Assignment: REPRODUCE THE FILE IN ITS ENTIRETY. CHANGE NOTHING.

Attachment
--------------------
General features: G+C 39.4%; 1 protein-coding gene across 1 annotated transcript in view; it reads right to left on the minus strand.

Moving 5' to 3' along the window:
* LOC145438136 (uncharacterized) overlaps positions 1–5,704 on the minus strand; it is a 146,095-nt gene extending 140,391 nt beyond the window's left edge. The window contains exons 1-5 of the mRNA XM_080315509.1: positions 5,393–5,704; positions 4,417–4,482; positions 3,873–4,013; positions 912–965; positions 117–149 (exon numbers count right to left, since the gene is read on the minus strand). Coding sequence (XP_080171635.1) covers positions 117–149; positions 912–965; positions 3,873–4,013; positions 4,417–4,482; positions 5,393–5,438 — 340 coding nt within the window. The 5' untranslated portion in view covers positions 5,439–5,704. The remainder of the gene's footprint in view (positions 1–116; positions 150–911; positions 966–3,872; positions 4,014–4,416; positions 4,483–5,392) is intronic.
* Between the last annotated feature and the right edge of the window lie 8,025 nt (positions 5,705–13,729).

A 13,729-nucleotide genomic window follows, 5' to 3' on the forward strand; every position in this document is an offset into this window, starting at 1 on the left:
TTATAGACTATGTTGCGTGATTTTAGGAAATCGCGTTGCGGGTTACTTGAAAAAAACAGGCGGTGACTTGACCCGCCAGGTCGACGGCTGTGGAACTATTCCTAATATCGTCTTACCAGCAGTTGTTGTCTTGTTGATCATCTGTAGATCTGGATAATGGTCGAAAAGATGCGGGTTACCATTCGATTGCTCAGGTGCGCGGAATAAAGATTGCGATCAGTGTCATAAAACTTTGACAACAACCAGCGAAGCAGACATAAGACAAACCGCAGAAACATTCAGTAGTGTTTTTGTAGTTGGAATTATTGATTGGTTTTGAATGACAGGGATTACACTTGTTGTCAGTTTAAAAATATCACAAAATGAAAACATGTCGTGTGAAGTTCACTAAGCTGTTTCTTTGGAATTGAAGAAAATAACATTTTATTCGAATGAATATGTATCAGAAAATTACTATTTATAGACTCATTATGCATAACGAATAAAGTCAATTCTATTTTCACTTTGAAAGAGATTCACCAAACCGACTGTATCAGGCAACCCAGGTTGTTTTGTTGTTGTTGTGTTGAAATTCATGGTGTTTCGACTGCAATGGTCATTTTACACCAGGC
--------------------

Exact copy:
General features: G+C 39.4%; 1 protein-coding gene across 1 annotated transcript in view; it reads right to left on the minus strand.

Moving 5' to 3' along the window:
* LOC145438136 (uncharacterized) overlaps positions 1–5,704 on the minus strand; it is a 146,095-nt gene extending 140,391 nt beyond the window's left edge. The window contains exons 1-5 of the mRNA XM_080315509.1: positions 5,393–5,704; positions 4,417–4,482; positions 3,873–4,013; positions 912–965; positions 117–149 (exon numbers count right to left, since the gene is read on the minus strand). Coding sequence (XP_080171635.1) covers positions 117–149; positions 912–965; positions 3,873–4,013; positions 4,417–4,482; positions 5,393–5,438 — 340 coding nt within the window. The 5' untranslated portion in view covers positions 5,439–5,704. The remainder of the gene's footprint in view (positions 1–116; positions 150–911; positions 966–3,872; positions 4,014–4,416; positions 4,483–5,392) is intronic.
* Between the last annotated feature and the right edge of the window lie 8,025 nt (positions 5,705–13,729).

A 13,729-nucleotide genomic window follows, 5' to 3' on the forward strand; every position in this document is an offset into this window, starting at 1 on the left:
TTATAGACTATGTTGCGTGATTTTAGGAAATCGCGTTGCGGGTTACTTGAAAAAAACAGGCGGTGACTTGACCCGCCAGGTCGACGGCTGTGGAACTATTCCTAATATCGTCTTACCAGCAGTTGTTGTCTTGTTGATCATCTGTAGATCTGGATAATGGTCGAAAAGATGCGGGTTACCATTCGATTGCTCAGGTGCGCGGAATAAAGATTGCGATCAGTGTCATAAAACTTTGACAACAACCAGCGAAGCAGACATAAGACAAACCGCAGAAACATTCAGTAGTGTTTTTGTAGTTGGAATTATTGATTGGTTTTGAATGACAGGGATTACACTTGTTGTCAGTTTAAAAATATCACAAAATGAAAACATGTCGTGTGAAGTTCACTAAGCTGTTTCTTTGGAATTGAAGAAAATAACATTTTATTCGAATGAATATGTATCAGAAAATTACTATTTATAGACTCATTATGCATAACGAATAAAGTCAATTCTATTTTCACTTTGAAAGAGATTCACCAAACCGACTGTATCAGGCAACCCAGGTTGTTTTGTTGTTGTTGTGTTGAAATTCATGGTGTTTCGACTGCAATGGTCATTTTACACCAGGC